- The Barwon estuary is recognised for its mangrove habitat, which is protected as a Ramsar wetland, and is home to many water birds. This area provides a sanctuary for a number of endangered migratory birds, such as the orange-bellied parrot and as well as native plants and animals.
- The Barwon River suffers from salinity, high nutrient levels and poor flow and most streams are in marginal to poor condition.
- The Barwon is still waiting for the delivery of promised environmental flows. Improved flows in the Moorabool have benefited the lower Barwon but the river needs more.
The Barwon needs our care:
- Storm water litter with residential, industrial and agricultural runoff provide ongoing pollution challenges;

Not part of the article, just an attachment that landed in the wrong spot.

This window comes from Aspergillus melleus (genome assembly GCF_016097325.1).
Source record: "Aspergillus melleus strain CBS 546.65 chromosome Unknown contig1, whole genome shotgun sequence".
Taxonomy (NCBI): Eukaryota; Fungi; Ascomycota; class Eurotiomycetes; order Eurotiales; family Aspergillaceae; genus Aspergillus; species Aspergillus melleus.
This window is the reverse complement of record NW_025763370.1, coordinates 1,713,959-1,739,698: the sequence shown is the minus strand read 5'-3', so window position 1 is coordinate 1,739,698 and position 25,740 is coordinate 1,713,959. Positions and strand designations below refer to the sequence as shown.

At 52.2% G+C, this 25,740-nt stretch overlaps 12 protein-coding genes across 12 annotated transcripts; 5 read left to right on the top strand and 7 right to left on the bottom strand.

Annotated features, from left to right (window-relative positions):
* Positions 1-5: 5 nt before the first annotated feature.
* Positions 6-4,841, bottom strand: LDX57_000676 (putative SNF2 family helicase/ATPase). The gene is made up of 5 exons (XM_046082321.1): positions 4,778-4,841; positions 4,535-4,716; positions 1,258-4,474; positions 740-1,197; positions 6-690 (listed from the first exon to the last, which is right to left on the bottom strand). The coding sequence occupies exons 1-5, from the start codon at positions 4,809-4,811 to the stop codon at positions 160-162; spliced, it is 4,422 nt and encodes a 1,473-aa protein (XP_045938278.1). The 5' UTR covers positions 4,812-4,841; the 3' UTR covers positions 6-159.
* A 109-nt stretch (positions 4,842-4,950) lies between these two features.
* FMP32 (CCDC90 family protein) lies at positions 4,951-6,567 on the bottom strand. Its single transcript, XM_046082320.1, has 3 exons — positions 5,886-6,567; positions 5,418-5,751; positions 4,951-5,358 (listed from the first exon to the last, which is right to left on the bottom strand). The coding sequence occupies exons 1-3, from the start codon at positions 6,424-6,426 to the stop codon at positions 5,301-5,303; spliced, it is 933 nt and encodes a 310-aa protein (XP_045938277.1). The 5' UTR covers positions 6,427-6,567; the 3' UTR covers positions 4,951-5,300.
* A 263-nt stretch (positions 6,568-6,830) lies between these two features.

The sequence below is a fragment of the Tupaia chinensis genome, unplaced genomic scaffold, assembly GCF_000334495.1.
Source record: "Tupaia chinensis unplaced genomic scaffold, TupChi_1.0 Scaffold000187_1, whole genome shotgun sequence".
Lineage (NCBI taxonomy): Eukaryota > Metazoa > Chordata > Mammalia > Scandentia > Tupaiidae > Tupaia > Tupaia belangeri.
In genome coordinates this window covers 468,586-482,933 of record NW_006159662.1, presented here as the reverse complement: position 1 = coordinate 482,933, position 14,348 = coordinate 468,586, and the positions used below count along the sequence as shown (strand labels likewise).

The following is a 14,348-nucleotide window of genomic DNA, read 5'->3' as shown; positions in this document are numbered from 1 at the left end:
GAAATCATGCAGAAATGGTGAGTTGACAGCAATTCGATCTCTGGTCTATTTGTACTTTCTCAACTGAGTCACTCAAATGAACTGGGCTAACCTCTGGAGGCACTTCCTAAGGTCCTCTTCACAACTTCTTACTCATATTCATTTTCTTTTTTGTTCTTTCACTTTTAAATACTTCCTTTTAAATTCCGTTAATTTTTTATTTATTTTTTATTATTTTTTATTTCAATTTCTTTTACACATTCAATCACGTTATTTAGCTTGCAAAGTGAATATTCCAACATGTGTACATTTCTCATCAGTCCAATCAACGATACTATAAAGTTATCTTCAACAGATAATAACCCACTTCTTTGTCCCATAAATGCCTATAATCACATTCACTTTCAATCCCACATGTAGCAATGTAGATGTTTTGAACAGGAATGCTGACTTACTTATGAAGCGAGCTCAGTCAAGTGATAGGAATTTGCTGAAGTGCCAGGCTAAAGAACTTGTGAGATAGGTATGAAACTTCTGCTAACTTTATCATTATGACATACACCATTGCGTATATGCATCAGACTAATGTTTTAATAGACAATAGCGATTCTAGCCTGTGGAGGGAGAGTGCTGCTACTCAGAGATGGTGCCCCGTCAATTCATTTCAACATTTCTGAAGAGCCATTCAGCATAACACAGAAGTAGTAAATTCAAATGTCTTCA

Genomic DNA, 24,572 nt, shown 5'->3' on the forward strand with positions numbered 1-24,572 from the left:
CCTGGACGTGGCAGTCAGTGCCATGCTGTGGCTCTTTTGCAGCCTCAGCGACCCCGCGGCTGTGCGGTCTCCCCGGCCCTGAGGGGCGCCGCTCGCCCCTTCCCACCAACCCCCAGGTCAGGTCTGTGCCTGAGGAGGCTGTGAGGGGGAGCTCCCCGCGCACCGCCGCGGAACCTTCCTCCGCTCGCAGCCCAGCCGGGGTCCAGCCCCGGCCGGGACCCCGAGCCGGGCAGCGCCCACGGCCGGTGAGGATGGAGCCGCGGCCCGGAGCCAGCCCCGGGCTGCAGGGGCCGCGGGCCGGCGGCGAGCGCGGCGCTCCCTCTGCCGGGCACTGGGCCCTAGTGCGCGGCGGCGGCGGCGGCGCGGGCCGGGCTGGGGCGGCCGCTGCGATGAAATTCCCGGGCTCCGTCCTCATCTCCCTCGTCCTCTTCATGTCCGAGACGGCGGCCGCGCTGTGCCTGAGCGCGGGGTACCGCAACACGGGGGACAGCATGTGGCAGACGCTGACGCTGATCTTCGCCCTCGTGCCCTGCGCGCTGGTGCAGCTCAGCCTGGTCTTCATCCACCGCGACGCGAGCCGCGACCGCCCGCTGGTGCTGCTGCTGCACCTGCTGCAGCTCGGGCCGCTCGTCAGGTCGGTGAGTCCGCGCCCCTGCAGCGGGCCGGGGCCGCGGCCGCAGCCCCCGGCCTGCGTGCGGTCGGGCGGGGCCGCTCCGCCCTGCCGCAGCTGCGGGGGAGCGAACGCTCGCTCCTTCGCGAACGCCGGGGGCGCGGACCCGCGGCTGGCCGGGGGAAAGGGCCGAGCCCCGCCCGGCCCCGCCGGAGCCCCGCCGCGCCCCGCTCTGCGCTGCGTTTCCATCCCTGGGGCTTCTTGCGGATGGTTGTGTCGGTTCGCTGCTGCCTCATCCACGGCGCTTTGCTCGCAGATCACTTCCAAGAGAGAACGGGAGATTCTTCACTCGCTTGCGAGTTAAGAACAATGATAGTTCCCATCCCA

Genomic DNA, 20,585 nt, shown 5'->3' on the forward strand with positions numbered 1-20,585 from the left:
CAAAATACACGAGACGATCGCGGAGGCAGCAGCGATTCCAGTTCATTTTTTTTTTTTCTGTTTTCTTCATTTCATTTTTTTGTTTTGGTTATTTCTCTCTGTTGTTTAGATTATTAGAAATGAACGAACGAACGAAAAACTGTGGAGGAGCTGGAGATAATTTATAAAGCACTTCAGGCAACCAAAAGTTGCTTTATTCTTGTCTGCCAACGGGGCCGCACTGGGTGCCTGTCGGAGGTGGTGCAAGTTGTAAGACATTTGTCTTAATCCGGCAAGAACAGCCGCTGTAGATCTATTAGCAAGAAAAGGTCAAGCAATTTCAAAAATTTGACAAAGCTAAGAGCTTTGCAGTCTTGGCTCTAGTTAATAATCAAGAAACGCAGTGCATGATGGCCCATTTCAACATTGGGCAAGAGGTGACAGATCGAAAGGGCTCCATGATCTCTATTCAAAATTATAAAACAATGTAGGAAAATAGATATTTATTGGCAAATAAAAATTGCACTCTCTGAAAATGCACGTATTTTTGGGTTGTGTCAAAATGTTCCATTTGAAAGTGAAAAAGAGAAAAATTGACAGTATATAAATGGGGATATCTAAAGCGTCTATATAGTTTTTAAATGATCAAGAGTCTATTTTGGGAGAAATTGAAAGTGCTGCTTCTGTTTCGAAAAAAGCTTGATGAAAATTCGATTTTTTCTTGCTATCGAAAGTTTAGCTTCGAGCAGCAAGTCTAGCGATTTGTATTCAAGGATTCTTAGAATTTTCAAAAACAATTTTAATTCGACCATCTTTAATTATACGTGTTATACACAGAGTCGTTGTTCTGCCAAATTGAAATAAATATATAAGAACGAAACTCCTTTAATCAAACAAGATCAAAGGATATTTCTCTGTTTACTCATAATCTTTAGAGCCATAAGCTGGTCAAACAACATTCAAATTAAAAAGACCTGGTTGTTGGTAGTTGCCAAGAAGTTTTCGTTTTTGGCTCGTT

- Exotic trees that line the river bank disrupt the habitats of native animals and fish; their dense thickets of suckers impede platypus burrowing in the banks and exacerbate erosion;
- The autumn leaf drop of exotic trees contribute to high nutrient loads providing ideal conditions for outbreaks of blue green algae; in other seasons the water creatures are left to starve without a steady supply of food from the native vegetation shedding leaves and bark all year round.
People who love and depend on the Barwon River Basin have many memories and insights to share – of the indigenous connection, working the land and learning from it.